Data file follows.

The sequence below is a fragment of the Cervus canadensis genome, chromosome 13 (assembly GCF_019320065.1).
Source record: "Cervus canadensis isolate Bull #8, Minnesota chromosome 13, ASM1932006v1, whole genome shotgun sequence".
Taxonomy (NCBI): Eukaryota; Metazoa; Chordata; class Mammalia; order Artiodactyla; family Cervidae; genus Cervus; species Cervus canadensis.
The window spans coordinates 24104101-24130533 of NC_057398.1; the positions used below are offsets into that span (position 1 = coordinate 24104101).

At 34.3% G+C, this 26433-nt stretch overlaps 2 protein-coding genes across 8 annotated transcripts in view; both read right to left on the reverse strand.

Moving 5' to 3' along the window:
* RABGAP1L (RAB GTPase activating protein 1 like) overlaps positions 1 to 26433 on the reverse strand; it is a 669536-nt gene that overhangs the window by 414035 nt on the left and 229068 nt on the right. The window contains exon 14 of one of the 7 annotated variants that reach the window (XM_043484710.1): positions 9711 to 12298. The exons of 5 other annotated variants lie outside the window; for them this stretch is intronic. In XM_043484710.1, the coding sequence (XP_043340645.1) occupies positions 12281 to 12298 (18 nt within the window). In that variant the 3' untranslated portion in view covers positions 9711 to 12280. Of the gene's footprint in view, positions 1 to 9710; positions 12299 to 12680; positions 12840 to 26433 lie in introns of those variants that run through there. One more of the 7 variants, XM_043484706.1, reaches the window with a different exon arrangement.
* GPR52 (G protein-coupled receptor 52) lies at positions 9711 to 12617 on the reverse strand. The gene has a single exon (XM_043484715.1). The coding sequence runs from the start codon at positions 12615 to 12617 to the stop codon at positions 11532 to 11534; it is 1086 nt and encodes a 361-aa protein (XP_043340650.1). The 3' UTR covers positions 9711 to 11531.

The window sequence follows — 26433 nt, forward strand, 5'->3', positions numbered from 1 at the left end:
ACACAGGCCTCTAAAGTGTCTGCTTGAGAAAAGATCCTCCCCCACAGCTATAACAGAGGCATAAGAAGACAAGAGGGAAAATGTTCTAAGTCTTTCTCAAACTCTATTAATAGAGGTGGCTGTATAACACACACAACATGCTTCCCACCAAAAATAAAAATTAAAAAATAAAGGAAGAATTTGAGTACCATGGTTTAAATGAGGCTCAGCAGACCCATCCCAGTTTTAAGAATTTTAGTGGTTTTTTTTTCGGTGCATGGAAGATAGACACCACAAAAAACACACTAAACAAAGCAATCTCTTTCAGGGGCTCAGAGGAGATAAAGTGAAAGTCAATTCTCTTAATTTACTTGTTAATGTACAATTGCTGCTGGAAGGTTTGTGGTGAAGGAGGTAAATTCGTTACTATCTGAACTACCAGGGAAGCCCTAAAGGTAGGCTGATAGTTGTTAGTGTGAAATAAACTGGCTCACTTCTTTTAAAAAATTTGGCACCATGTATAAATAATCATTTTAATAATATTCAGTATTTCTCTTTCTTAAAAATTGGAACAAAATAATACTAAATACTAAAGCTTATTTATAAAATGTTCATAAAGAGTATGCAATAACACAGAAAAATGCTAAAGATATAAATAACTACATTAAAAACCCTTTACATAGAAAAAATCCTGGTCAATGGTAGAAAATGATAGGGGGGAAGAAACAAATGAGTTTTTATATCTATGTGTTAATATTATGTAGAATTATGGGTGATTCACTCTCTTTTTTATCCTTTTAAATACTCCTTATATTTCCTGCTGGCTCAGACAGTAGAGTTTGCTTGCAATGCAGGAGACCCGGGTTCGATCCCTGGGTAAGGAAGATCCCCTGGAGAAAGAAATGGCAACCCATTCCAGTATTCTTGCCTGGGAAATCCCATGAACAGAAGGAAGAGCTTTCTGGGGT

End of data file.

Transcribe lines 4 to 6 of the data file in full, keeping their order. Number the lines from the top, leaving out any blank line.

The window spans coordinates 24104101-24130533 of NC_057398.1; the positions used below are offsets into that span (position 1 = coordinate 24104101).

At 34.3% G+C, this 26433-nt stretch overlaps 2 protein-coding genes across 8 annotated transcripts in view; both read right to left on the reverse strand.

Moving 5' to 3' along the window: